Homework #13 Solutions

1. Given $$E = 10\text{ MPa}$$ and $$\nu = 0.5$$, Create a graph with three separate curves (lines, in fact) of max principal stress versus max principal strain for three cases: (i) uniaxial tension, (ii) plane strain tension (shear), (iii) and equibiaxial tension.

Plot the graphs for strains up to $$\epsilon = 0.10$$, (that's 10%). Don't worry about finite strain effects, or which definitions of stress and strain to use in this case. Use the following page for definitions of the three cases: specialstraintopics.html.

The problem with using Hooke's Law as a function of strain is that $$\nu = 0.5$$, so the last term here becomes indeterminate.

$\sigma_{ij} = {E \over (1 + \nu)} \left[ \epsilon_{ij} + { \nu \over (1 - 2 \nu)} \delta_{ij} \epsilon_{kk} \right]$
Instead one must use it in the following form

$\epsilon_{ij} = {1 \over E} \left[ (1 + \nu) \sigma_{ij} - \nu \delta_{ij} \sigma_{kk} \right]$
Uniaxial tension is the easiest. It is simply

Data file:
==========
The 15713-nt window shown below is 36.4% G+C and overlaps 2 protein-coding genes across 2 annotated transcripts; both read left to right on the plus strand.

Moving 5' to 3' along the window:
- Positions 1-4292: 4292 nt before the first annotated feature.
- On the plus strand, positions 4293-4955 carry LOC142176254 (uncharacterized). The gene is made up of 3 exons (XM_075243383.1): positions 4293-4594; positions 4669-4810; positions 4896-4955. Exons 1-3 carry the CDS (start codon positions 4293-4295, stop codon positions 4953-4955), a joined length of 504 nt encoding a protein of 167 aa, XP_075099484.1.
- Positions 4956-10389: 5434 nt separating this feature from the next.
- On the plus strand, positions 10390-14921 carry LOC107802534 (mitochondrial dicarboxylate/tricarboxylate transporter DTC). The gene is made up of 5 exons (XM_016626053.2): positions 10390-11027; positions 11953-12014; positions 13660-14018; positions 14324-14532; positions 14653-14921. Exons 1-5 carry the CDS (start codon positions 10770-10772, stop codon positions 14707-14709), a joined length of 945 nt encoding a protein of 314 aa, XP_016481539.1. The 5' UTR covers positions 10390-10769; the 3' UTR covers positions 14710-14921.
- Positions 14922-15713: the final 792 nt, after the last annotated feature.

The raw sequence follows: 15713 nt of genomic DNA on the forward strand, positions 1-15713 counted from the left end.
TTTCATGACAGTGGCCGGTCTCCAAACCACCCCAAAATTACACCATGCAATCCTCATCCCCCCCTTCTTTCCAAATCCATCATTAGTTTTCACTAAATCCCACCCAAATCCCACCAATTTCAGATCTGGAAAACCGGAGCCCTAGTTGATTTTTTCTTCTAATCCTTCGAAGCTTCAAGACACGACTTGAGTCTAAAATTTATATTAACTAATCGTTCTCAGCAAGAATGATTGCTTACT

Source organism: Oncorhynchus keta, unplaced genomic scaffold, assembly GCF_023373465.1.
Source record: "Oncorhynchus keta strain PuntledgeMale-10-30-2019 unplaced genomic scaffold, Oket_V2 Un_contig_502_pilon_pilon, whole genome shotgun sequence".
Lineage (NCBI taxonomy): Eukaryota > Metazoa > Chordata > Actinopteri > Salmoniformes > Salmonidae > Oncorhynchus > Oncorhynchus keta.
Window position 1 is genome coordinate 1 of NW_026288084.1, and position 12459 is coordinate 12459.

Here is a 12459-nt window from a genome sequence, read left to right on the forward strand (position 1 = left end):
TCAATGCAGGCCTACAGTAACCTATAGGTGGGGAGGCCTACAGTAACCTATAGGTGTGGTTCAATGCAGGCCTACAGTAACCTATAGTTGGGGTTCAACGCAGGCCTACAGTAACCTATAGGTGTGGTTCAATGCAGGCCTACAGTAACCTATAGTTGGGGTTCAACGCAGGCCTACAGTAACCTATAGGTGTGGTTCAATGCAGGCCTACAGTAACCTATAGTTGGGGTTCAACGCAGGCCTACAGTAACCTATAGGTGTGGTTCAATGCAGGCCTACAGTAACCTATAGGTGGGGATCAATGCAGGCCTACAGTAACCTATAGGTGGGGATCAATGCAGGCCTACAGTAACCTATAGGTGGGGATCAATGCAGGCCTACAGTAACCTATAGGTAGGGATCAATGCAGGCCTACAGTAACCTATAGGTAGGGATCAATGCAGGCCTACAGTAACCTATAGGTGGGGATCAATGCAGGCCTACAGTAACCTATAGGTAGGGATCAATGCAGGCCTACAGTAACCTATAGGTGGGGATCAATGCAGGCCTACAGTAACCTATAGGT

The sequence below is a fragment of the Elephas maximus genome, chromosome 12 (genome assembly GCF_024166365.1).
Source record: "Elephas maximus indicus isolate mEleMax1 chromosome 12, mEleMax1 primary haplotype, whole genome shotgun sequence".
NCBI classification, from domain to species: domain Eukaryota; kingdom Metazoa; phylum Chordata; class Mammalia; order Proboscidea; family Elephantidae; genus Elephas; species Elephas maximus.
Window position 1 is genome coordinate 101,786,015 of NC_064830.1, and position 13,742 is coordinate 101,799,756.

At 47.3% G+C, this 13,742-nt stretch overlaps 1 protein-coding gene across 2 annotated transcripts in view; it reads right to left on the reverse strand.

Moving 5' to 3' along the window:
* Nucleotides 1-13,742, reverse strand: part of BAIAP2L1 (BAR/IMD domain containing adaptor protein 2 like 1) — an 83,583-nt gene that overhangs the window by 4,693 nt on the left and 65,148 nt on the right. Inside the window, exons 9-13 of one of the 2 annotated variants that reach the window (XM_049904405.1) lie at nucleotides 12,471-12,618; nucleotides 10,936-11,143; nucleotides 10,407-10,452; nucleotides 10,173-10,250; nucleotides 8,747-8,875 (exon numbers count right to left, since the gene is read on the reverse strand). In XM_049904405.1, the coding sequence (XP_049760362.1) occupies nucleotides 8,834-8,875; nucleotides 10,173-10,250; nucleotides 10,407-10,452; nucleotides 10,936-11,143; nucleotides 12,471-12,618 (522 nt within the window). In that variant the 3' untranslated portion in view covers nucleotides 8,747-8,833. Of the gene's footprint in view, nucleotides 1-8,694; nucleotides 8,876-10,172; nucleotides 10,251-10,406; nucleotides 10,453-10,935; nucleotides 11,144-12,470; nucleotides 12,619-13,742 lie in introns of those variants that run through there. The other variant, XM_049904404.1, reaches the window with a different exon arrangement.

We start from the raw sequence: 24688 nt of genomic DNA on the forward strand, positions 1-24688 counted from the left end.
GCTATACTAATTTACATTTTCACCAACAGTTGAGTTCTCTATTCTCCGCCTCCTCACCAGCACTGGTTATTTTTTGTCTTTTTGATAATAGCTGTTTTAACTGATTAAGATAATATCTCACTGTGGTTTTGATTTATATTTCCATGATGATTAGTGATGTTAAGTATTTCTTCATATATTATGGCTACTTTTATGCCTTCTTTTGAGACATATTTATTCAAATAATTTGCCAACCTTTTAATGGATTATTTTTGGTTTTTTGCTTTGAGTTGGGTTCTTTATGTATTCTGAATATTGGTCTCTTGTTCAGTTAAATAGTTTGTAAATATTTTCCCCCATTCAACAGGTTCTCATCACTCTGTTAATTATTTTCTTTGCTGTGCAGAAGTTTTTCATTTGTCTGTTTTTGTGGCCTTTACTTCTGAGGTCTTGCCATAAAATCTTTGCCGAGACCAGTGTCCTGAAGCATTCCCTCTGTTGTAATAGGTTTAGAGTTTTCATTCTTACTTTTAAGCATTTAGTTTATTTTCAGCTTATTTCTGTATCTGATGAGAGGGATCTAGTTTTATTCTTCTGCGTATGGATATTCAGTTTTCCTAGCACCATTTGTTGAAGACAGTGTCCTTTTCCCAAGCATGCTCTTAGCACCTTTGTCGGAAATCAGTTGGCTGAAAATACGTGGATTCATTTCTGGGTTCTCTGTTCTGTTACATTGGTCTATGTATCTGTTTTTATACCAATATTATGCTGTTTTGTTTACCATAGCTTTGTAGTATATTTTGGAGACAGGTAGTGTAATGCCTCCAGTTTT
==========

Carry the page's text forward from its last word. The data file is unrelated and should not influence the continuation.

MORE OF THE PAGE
$\sigma = E \, \epsilon \qquad \qquad \text{(uniaxial tension)}$
Equibiaxial tension is the 2nd easiest. Set $$\epsilon_{11} = \epsilon$$, $$\sigma_{11} = \sigma_{22} = \sigma$$, and $$\sigma_{33} = 0$$.

$\epsilon = {1 \over E} \left[ (1 + \nu) \sigma - 2 \, \nu \sigma \right]$
This reduces to

$\sigma = { E \over 1 - \nu} \epsilon \qquad \qquad \text{(equibiaxial tension)}$
Shear is the trickiest by far. Recall that it can be thought of as plane strain tension. Referring to the sketch on this page: specialstraintopics.html, note that $$\epsilon_{22} = 0$$ and $$\sigma_{33} = 0$$.

Starting with

$\epsilon_{22} = {1 \over E} \left[ \sigma_{22} - \nu ( \sigma_{11} + \sigma_{33} ) \right]$
Set $$\epsilon_{22} = 0$$ and $$\sigma_{33} = 0$$, and this leads to

$\sigma_{22} = \nu \sigma_{11}$
Substitute this into the Hooke's Law equation for $$\epsilon_{11}$$ to get

$\epsilon = {1 \over E} \left[ \sigma - \nu^2 \sigma \right]$
Solving for stress gives

$\sigma = { E \over 1 - \nu^2} \epsilon \qquad \qquad \text{(shear)}$

2. Plot the max principal engineering stress versus max principal engineering strain, up to $$\epsilon_\text{max} = 0.50$$, for uniaxial tension, shear, and equibiaxial tension, for a material having ($$C_{10} = 0.4$$ and $$C_{01} = 0.04$$ ).

Yes, this question is basically the same as #1 above, but with Mooney-Rivlin terms instead.